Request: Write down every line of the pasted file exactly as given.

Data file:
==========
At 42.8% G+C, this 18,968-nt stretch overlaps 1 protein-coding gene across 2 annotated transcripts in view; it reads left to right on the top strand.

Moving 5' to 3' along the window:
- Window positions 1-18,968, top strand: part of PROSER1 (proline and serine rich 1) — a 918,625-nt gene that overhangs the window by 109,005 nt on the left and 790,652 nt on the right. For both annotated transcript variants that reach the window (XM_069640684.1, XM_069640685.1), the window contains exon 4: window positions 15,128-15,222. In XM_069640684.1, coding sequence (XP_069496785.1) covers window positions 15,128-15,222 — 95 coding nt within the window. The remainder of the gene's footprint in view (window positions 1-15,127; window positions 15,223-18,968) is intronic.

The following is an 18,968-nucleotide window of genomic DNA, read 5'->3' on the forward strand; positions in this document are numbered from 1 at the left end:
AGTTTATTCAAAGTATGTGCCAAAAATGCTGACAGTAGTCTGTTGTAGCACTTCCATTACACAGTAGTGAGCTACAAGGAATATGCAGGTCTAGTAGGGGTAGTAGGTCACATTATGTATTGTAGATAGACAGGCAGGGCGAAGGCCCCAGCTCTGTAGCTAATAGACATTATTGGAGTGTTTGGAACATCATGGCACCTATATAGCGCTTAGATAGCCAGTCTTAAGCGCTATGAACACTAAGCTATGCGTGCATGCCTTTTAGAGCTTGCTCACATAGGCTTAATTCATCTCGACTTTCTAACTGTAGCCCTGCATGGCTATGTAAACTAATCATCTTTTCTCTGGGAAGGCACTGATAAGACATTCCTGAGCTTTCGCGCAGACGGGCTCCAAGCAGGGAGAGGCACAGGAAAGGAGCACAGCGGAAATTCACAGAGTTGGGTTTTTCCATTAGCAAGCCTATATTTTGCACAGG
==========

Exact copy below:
At 42.8% G+C, this 18,968-nt stretch overlaps 1 protein-coding gene across 2 annotated transcripts in view; it reads left to right on the top strand.

Moving 5' to 3' along the window:
- Window positions 1-18,968, top strand: part of PROSER1 (proline and serine rich 1) — a 918,625-nt gene that overhangs the window by 109,005 nt on the left and 790,652 nt on the right. For both annotated transcript variants that reach the window (XM_069640684.1, XM_069640685.1), the window contains exon 4: window positions 15,128-15,222. In XM_069640684.1, coding sequence (XP_069496785.1) covers window positions 15,128-15,222 — 95 coding nt within the window. The remainder of the gene's footprint in view (window positions 1-15,127; window positions 15,223-18,968) is intronic.

The following is an 18,968-nucleotide window of genomic DNA, read 5'->3' on the forward strand; positions in this document are numbered from 1 at the left end:
AGTTTATTCAAAGTATGTGCCAAAAATGCTGACAGTAGTCTGTTGTAGCACTTCCATTACACAGTAGTGAGCTACAAGGAATATGCAGGTCTAGTAGGGGTAGTAGGTCACATTATGTATTGTAGATAGACAGGCAGGGCGAAGGCCCCAGCTCTGTAGCTAATAGACATTATTGGAGTGTTTGGAACATCATGGCACCTATATAGCGCTTAGATAGCCAGTCTTAAGCGCTATGAACACTAAGCTATGCGTGCATGCCTTTTAGAGCTTGCTCACATAGGCTTAATTCATCTCGACTTTCTAACTGTAGCCCTGCATGGCTATGTAAACTAATCATCTTTTCTCTGGGAAGGCACTGATAAGACATTCCTGAGCTTTCGCGCAGACGGGCTCCAAGCAGGGAGAGGCACAGGAAAGGAGCACAGCGGAAATTCACAGAGTTGGGTTTTTCCATTAGCAAGCCTATATTTTGCACAGG